Secondary-Activity Expenses

These are all expenses linked to noncore business activities, like interest paid on loan money.

Losses as Expenses

These are all expenses that go toward a loss-making sale of long-term assets, one-time or any other unusual costs, or expenses toward lawsuits.

While primary revenue and expenses offer insights into how well the company’s core business is performing, the secondary revenue and fees account for the company’s involvement and expertise in managing ad hoc, non-core activities. Compared with the income from the sale of manufactured goods, asubstantially high-interest income from money lying in the bank indicates that the business may not be using the available cash to its full potential by expanding the production capacity, or that it is facing challenges in increasing its market share amid competition.

Recurring rental income gained by hosting billboards at the company factory along a highway indicates that management is capitalizing upon the available resources and assets for additional profitability.

Income Statement Structure

Mathematically, net income is calculated based on the following:

Net Income = (Revenue + Gains) - (Expenses + Losses)

To understand the above formula with some real numbers, let’s assume that a fictitious sports merchandise business, which additionally provides training, is reporting its income statement for a recent hypothetical quarter.

Income Statement: How to Read and Use It (3)

It received $25,800 from the sale of sports goods and $5,000 from training services. It spent various amounts listed for the given activities that total of $10,650. It realized net gains of $2,000 from the sale of an old van, and it incurred losses worth $800 for settling a dispute raised by a consumer. The net income comes to $21,350 for the given quarter. The above example is the simplest form of income statement that any standard business can generate. It is called the single-step income statement as it is based on a simple calculation that sums up revenue and gains and subtracts expenses and losses.

However, real-world companies often operate on a global scale, have diversified business segments offering a mix of products and services, and frequently get involved in mergers, acquisitions, and strategic partnerships. Such a wide array of operations, diversified set of expenses, various business activities, and the need for reporting in a standard format per regulatory compliance leads to multiple and complex accounting entries in the income statement.

Listed companies follow the multiple-step income statement, which segregates the operating revenue,operating expenses, and gains from the nonoperating revenue, nonoperating expenses, and losses, and offers many more details through the income statement produced this way.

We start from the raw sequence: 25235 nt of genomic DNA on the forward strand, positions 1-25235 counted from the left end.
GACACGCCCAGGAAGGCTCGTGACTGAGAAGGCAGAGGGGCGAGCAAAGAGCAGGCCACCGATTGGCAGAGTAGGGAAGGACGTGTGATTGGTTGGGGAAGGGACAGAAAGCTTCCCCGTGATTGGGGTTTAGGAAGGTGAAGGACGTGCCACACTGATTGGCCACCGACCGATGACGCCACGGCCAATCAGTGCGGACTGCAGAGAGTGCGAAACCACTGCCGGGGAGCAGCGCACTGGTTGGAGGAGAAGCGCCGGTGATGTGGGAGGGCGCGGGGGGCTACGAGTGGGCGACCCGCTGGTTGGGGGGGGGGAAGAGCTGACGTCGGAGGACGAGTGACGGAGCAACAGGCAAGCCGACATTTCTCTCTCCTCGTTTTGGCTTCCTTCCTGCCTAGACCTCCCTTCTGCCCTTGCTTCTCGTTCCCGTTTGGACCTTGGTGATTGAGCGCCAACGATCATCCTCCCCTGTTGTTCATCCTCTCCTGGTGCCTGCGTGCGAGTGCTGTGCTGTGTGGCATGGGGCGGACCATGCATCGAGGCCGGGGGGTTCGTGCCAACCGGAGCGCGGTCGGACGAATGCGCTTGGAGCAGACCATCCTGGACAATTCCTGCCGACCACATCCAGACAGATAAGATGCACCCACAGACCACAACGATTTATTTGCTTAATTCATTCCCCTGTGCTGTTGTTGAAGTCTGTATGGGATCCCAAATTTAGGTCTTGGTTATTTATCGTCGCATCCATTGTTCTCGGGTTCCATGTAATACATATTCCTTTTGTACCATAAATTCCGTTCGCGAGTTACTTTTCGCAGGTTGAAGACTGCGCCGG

Essentially, the differentmeasures of profitability in a multiple-step income statement are reported at four different levels in a business's operations: gross, operating, pretax, and after-tax. As we’ll see shortly in the following example, this segregation helps in identifying how the income and profitability are moving/changing from one level to the other. For instance, high gross profit but lower operating income indicates higher expenses, while higher pretax profit and lower post-tax profit indicate loss of earnings to taxes and other one-time, unusual expenses.

Let’s look at an example based on the 2021 annual income statements of two large, publicly listed, multinational companies from different sectors: technology (Microsoft) and retail (Walmart).

Reading Income Statements

The focus in this standard format is to calculate the profit/income at each subhead of revenue and operating expenses and then account for mandatory taxes, interest, and other nonrecurring, one-time events to arrive at the net income that applies to common stock. Though calculations involve simple additions and subtractions, the order in which the various entries appear in the statement and their relationships often get repetitive and complicated. Let’s take a deep dive into these numbers for a better understanding.

Revenue Section

The first section, titled Revenue, indicates that Microsoft’s gross (annual) profit, or gross margin, for the fiscal year ending June 30, 2021, was $115.86 billion. It was arrived at by deducting the cost of revenue ($52.23 billion) from the total revenue ($168.09 billion) realized by the technology giant during this fiscal year. Just over 30% of Microsoft’s total sales went toward costs for revenue generation, while a similar figure for Walmart in its fiscal year 2021 was about 75% ($429 billion/$572.75 billion). It indicates that Walmart incurred much higher cost than Microsoft to generate equivalent sales.

Operating Expenses